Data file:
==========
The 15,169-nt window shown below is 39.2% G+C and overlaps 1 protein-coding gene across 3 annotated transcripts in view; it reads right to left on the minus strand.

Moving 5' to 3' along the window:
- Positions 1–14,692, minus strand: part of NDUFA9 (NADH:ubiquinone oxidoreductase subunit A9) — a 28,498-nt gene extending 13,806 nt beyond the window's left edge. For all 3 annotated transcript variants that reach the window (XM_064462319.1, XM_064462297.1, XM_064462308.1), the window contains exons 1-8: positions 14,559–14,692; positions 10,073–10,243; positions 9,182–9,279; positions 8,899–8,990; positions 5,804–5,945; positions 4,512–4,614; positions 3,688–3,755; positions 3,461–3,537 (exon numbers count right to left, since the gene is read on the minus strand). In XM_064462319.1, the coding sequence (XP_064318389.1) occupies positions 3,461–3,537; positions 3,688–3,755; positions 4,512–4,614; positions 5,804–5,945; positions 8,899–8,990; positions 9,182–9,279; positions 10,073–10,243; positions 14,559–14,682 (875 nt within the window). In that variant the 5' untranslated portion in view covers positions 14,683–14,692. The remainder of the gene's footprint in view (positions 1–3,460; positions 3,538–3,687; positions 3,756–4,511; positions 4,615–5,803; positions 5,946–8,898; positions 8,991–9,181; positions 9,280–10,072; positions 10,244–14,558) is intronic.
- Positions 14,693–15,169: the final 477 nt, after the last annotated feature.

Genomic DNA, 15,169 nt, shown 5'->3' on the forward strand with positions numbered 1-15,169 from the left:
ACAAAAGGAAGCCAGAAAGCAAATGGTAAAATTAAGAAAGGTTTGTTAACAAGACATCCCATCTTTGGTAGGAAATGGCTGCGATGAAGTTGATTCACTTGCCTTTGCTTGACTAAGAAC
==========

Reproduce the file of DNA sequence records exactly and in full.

The 15,169-nt window shown below is 39.2% G+C and overlaps 1 protein-coding gene across 3 annotated transcripts in view; it reads right to left on the minus strand.

Moving 5' to 3' along the window:
- Positions 1–14,692, minus strand: part of NDUFA9 (NADH:ubiquinone oxidoreductase subunit A9) — a 28,498-nt gene extending 13,806 nt beyond the window's left edge. For all 3 annotated transcript variants that reach the window (XM_064462319.1, XM_064462297.1, XM_064462308.1), the window contains exons 1-8: positions 14,559–14,692; positions 10,073–10,243; positions 9,182–9,279; positions 8,899–8,990; positions 5,804–5,945; positions 4,512–4,614; positions 3,688–3,755; positions 3,461–3,537 (exon numbers count right to left, since the gene is read on the minus strand). In XM_064462319.1, the coding sequence (XP_064318389.1) occupies positions 3,461–3,537; positions 3,688–3,755; positions 4,512–4,614; positions 5,804–5,945; positions 8,899–8,990; positions 9,182–9,279; positions 10,073–10,243; positions 14,559–14,682 (875 nt within the window). In that variant the 5' untranslated portion in view covers positions 14,683–14,692. The remainder of the gene's footprint in view (positions 1–3,460; positions 3,538–3,687; positions 3,756–4,511; positions 4,615–5,803; positions 5,946–8,898; positions 8,991–9,181; positions 9,280–10,072; positions 10,244–14,558) is intronic.
- Positions 14,693–15,169: the final 477 nt, after the last annotated feature.

Genomic DNA, 15,169 nt, shown 5'->3' on the forward strand with positions numbered 1-15,169 from the left:
ACAAAAGGAAGCCAGAAAGCAAATGGTAAAATTAAGAAAGGTTTGTTAACAAGACATCCCATCTTTGGTAGGAAATGGCTGCGATGAAGTTGATTCACTTGCCTTTGCTTGACTAAGAAC